Conference Ranking and Deadlines

Writing and Reviewing Academic Papers

Creating and Presenting Scientific Posters

Academic Research in General

Databases for finding specific papers and books on computer security

Most of them are protected and need to be accessed from the UBC network. See the UBC library site for instructions how to access them from other networks.

  • Books 24X7 is an excellent source of information for all areas of computer science including security, programming languages such as C++, operating systems, computer hardward, software engineering, and game programming. Access Instructions.
  • Google Scholar search service for research publications.
  • The COMPENDEX database, produced by Engineering Information, Inc., covers the core literature of the engineering field, including related specialties and technologies. Citations are drawn from approximately 5000 journals; key conference proceedings. Abstracts are included.
  • The INSPEC database, produced by the Institution of Electrical Engineers is an excellent database for information in physics, electrical engineering, computers and control engineering, and information technology. INSPEC indexes 3,500 journals and 1,500 conferences. Note, you should be able to figure out how to search in both COMPENDEX and INSPEC at same time.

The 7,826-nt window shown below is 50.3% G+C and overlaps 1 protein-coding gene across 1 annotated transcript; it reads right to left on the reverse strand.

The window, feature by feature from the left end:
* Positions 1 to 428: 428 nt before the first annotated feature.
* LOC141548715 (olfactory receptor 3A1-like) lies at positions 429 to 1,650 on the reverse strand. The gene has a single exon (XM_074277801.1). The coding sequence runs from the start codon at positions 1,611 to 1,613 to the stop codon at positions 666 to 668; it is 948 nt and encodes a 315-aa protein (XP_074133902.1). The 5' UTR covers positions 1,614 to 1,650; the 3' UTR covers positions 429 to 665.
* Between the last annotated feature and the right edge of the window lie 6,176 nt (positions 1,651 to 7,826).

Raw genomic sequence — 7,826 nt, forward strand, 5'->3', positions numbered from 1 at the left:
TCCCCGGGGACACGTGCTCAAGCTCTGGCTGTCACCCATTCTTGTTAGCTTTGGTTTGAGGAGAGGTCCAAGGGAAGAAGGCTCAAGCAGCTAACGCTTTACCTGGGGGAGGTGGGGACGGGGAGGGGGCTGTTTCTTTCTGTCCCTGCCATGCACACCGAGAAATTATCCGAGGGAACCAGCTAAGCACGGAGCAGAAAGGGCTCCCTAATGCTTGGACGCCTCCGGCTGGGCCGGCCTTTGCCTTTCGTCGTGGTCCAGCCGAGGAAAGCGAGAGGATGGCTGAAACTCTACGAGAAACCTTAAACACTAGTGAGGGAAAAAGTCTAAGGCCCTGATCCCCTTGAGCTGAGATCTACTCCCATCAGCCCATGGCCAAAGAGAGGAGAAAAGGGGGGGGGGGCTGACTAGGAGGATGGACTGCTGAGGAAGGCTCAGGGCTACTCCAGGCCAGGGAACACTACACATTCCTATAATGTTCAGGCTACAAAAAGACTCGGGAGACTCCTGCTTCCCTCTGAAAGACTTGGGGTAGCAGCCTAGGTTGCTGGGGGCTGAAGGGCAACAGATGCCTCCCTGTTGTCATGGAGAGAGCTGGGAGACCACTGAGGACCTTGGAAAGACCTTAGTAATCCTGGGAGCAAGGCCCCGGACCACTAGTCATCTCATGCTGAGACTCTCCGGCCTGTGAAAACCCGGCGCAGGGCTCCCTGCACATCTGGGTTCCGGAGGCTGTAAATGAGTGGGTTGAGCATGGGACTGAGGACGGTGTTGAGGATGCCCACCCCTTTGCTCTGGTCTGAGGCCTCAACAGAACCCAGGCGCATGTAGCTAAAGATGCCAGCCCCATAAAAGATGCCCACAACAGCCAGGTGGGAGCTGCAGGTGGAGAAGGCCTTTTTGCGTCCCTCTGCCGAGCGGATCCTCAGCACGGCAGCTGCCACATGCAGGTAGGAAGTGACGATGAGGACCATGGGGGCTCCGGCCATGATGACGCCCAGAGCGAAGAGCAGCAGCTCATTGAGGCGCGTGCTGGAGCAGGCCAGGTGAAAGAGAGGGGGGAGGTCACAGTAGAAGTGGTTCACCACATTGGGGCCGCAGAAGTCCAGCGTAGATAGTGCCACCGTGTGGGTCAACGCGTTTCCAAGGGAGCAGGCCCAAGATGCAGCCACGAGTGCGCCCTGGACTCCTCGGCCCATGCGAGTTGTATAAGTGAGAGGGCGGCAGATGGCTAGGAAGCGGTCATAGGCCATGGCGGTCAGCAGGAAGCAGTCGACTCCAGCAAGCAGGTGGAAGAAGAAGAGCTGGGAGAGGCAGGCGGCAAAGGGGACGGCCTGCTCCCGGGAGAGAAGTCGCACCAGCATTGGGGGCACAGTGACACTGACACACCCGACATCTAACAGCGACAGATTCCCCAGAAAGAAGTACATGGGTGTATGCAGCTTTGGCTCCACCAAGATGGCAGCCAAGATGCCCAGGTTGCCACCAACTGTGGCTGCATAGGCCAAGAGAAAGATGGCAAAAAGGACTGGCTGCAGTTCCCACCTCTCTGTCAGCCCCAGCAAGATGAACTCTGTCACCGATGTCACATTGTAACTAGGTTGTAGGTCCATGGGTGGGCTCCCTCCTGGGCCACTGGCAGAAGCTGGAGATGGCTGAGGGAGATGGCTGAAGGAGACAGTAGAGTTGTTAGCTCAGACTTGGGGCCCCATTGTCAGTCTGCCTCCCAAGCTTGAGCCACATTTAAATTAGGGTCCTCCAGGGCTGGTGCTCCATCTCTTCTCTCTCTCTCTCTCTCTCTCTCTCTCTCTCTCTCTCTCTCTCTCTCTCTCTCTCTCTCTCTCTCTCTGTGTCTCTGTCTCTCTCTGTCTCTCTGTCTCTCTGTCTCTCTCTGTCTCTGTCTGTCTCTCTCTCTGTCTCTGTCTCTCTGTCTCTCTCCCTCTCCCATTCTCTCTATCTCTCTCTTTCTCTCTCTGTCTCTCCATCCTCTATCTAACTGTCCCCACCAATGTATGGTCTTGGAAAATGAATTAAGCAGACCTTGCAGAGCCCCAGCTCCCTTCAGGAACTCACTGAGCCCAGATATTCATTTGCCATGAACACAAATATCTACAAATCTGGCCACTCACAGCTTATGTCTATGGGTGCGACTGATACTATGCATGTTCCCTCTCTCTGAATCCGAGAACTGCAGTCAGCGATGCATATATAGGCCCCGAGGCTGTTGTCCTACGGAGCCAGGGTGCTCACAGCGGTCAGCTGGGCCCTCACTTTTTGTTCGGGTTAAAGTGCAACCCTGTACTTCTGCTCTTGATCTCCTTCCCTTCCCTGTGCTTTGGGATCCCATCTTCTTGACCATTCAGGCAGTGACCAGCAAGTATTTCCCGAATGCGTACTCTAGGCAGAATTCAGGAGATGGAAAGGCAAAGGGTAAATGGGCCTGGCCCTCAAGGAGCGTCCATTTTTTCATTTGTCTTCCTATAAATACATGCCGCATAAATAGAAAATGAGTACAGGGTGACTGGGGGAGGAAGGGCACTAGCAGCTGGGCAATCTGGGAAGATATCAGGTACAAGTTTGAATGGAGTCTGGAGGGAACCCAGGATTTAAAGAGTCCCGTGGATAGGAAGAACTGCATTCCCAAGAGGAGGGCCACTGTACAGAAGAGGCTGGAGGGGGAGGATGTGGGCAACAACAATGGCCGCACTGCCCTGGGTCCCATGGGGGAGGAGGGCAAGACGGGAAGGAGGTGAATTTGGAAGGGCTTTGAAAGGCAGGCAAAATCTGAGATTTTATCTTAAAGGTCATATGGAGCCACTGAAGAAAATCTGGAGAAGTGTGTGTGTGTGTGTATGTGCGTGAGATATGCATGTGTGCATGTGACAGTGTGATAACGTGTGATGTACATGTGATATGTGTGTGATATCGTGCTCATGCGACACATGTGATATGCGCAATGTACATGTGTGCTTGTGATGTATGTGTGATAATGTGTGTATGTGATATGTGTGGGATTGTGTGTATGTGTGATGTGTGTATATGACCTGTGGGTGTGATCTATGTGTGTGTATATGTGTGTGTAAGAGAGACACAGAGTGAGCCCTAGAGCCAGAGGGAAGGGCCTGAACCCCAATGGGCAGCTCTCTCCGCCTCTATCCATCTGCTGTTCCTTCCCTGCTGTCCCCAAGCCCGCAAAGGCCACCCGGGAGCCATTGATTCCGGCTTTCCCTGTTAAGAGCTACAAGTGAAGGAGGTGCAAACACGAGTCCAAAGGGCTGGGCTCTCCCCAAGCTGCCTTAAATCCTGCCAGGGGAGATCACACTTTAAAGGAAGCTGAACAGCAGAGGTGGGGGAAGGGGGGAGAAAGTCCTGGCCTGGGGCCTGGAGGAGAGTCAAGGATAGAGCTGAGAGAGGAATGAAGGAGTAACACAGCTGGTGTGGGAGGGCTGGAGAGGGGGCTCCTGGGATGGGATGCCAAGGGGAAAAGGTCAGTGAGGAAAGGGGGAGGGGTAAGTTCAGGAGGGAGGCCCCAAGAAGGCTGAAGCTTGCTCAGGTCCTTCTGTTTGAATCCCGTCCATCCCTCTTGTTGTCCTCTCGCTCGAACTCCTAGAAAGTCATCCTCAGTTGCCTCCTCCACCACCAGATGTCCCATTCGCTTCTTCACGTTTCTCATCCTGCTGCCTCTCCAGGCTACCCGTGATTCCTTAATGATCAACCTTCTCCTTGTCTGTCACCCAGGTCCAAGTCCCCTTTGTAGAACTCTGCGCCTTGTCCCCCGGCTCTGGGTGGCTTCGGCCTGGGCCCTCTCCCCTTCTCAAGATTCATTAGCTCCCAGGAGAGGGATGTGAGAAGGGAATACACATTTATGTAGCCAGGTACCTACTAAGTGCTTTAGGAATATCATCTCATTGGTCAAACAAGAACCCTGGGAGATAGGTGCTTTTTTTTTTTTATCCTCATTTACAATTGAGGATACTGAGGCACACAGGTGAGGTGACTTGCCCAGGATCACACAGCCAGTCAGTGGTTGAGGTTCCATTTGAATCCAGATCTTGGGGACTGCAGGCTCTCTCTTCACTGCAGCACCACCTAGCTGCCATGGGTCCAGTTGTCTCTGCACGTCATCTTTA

• Web of Science
  • Formerly known as Dissertation Abstracts, the ProQuest Digital Dissertations database contains over 1.6 million records. Doctoral dissertations: 1861-present; masters theses: 1988-present (selective coverage, since many institutions do not submit masters theses for inclusion). Online abstracts for dissertations provided only since July 1980. PQDD covers more than 90% of North American doctoral dissertations plus some international coverage.
  • UBC Library collection of the above and other links used for finding security-related publications.
  • Computer Science Bibliographies.
  • The Computing Research Repository (CoRR) .

Computer Security Periodic Publications

Most of them are protected and need to be accessed from the UBC network. See the UBC library site for instructions how to access them from other networks.

Relevant Conferences and Workshops

Reference styles

References on Security Engineering

The following list is an extension of the corresponding list from 6.857 Network and Computer Security, Fall 2003 at MIT.
Gasser, Morrie. Building a secure computer system. Van Nostrand Reinhold, 1988.
Anderson, Ross. Security Engineering — A Guide to Building Dependable Distributed Systems. John Wiley & Sons, 2001.
An excellent book on security in real world systems.
Blakley, Bob. CORBA Security: an Introduction to Safe Computing with Objects. Addison-Wesley?, Reading, 1999.
A very elegant introduction to the complex subject of distributed objects security. Bob’s writing style is simple and yet engaging.
Hartman, Bret, Flinn, Don and Beznosov, Konstantin. Enterprise Security With EJB and CORBA. John Wiley & Sons, Inc., New York, 2001.